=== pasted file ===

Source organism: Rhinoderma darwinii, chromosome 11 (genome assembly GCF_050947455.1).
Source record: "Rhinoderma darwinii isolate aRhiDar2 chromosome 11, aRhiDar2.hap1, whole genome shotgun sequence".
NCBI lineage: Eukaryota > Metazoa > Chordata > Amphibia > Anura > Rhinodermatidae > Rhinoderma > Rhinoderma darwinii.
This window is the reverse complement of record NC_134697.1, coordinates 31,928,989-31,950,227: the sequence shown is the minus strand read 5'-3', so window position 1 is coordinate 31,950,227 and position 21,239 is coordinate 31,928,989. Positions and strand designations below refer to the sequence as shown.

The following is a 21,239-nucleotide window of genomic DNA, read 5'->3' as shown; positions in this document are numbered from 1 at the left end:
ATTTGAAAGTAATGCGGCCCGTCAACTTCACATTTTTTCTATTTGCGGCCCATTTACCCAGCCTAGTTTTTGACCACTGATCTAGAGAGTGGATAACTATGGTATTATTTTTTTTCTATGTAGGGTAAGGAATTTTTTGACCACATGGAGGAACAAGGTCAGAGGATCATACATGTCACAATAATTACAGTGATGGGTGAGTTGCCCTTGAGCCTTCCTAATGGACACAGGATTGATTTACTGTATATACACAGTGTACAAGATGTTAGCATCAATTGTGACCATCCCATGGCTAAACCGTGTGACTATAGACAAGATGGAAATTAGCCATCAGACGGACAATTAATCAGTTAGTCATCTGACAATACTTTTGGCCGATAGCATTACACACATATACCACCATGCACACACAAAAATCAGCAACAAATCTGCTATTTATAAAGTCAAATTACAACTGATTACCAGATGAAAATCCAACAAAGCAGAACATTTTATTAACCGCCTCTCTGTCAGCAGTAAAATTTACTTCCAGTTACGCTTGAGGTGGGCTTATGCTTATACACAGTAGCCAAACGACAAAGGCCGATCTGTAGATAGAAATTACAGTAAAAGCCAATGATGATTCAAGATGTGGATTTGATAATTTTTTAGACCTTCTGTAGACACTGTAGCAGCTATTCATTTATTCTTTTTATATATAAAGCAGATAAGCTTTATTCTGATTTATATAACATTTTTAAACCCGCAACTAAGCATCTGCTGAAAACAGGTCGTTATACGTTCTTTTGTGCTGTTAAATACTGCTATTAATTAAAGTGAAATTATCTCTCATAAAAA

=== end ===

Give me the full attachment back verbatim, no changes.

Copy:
Source organism: Rhinoderma darwinii, chromosome 11 (genome assembly GCF_050947455.1).
Source record: "Rhinoderma darwinii isolate aRhiDar2 chromosome 11, aRhiDar2.hap1, whole genome shotgun sequence".
NCBI lineage: Eukaryota > Metazoa > Chordata > Amphibia > Anura > Rhinodermatidae > Rhinoderma > Rhinoderma darwinii.
This window is the reverse complement of record NC_134697.1, coordinates 31,928,989-31,950,227: the sequence shown is the minus strand read 5'-3', so window position 1 is coordinate 31,950,227 and position 21,239 is coordinate 31,928,989. Positions and strand designations below refer to the sequence as shown.

The following is a 21,239-nucleotide window of genomic DNA, read 5'->3' as shown; positions in this document are numbered from 1 at the left end:
ATTTGAAAGTAATGCGGCCCGTCAACTTCACATTTTTTCTATTTGCGGCCCATTTACCCAGCCTAGTTTTTGACCACTGATCTAGAGAGTGGATAACTATGGTATTATTTTTTTTCTATGTAGGGTAAGGAATTTTTTGACCACATGGAGGAACAAGGTCAGAGGATCATACATGTCACAATAATTACAGTGATGGGTGAGTTGCCCTTGAGCCTTCCTAATGGACACAGGATTGATTTACTGTATATACACAGTGTACAAGATGTTAGCATCAATTGTGACCATCCCATGGCTAAACCGTGTGACTATAGACAAGATGGAAATTAGCCATCAGACGGACAATTAATCAGTTAGTCATCTGACAATACTTTTGGCCGATAGCATTACACACATATACCACCATGCACACACAAAAATCAGCAACAAATCTGCTATTTATAAAGTCAAATTACAACTGATTACCAGATGAAAATCCAACAAAGCAGAACATTTTATTAACCGCCTCTCTGTCAGCAGTAAAATTTACTTCCAGTTACGCTTGAGGTGGGCTTATGCTTATACACAGTAGCCAAACGACAAAGGCCGATCTGTAGATAGAAATTACAGTAAAAGCCAATGATGATTCAAGATGTGGATTTGATAATTTTTTAGACCTTCTGTAGACACTGTAGCAGCTATTCATTTATTCTTTTTATATATAAAGCAGATAAGCTTTATTCTGATTTATATAACATTTTTAAACCCGCAACTAAGCATCTGCTGAAAACAGGTCGTTATACGTTCTTTTGTGCTGTTAAATACTGCTATTAATTAAAGTGAAATTATCTCTCATAAAAA